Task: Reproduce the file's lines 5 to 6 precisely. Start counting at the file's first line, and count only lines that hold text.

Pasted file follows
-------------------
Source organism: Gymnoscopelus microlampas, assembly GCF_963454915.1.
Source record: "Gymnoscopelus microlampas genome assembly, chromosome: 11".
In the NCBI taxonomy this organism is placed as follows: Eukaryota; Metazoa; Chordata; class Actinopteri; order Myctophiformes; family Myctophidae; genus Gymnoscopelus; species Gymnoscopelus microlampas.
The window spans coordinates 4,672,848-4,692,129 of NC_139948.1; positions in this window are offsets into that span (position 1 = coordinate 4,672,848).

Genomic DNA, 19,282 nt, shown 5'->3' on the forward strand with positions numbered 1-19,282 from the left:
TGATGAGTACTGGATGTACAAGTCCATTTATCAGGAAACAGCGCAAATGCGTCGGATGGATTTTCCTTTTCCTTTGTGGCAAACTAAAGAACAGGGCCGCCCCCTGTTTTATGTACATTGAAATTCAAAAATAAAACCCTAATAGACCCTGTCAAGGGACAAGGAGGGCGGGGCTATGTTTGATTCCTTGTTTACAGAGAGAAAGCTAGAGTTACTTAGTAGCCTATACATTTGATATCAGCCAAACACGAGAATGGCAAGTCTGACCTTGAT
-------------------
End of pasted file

Genomic DNA, 19,282 nt, shown 5'->3' on the forward strand with positions numbered 1-19,282 from the left:
TGATGAGTACTGGATGTACAAGTCCATTTATCAGGAAACAGCGCAAATGCGTCGGATGGATTTTCCTTTTCCTTTGTGGCAAACTAAAGAACAGGGCCGCCCCCTGTTTTATGTACATTGAAATTCAAAAATAAAACCCTAATAGACCCTGTCAAGGGACAAGGAGGGCGGGGCTATGTTTGATTCCTTGTTTACAGAGAGAAAGCTAGAGTTACTTAGTAGCCTATACATTTGATATCAGCCAAACACGAGAATGGCAAGTCTGACCTTGAT